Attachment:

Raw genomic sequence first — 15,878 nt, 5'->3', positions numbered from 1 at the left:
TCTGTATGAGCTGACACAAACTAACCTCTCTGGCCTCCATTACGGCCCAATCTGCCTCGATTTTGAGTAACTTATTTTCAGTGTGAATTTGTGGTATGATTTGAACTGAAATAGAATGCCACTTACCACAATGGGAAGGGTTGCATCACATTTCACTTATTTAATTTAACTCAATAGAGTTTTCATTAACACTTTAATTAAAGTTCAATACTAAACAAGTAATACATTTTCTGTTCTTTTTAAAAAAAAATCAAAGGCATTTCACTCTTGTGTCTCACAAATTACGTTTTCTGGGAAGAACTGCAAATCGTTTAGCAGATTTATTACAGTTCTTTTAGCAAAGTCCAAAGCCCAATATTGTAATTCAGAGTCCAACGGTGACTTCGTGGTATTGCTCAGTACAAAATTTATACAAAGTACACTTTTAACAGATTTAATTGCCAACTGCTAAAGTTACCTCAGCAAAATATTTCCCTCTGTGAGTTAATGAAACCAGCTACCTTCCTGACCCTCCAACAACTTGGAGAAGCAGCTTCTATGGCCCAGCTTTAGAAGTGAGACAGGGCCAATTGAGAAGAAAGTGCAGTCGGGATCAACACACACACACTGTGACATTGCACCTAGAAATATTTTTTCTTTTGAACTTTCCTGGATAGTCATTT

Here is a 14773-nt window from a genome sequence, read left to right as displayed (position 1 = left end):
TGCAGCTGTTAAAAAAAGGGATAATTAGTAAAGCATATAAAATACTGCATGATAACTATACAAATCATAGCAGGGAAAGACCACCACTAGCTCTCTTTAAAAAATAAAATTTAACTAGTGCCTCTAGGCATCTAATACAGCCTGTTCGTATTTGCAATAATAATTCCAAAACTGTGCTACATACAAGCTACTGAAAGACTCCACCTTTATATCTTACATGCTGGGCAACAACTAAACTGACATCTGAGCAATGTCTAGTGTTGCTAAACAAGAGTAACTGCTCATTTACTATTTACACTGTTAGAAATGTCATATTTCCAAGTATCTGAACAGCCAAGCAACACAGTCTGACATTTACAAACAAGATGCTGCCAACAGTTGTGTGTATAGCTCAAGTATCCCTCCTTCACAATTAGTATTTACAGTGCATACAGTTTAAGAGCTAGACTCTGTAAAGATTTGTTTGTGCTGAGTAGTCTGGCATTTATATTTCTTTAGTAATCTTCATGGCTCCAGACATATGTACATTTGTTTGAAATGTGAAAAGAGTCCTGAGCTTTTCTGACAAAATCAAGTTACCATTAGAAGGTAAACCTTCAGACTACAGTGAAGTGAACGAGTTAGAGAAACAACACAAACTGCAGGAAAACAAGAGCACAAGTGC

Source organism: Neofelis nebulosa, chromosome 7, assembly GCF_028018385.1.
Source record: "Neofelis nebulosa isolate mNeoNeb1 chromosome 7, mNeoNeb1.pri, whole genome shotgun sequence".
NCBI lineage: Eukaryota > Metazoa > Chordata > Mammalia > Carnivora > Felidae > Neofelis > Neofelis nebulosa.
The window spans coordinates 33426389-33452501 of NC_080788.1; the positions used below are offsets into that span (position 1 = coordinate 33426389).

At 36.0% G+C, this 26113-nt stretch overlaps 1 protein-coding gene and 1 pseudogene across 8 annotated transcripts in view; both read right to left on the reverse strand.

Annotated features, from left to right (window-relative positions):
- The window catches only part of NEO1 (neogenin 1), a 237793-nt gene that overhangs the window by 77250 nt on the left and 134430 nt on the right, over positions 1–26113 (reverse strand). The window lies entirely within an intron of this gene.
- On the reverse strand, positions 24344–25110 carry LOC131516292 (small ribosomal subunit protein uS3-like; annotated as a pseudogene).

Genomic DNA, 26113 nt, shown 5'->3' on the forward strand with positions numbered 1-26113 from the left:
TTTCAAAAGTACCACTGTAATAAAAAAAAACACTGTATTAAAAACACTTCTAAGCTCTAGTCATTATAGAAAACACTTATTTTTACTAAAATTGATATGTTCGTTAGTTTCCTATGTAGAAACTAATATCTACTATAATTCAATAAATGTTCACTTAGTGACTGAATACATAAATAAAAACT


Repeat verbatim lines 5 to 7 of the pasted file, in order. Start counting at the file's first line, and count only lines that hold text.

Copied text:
Source organism: Neofelis nebulosa, chromosome 7, assembly GCF_028018385.1.
Source record: "Neofelis nebulosa isolate mNeoNeb1 chromosome 7, mNeoNeb1.pri, whole genome shotgun sequence".
NCBI lineage: Eukaryota > Metazoa > Chordata > Mammalia > Carnivora > Felidae > Neofelis > Neofelis nebulosa.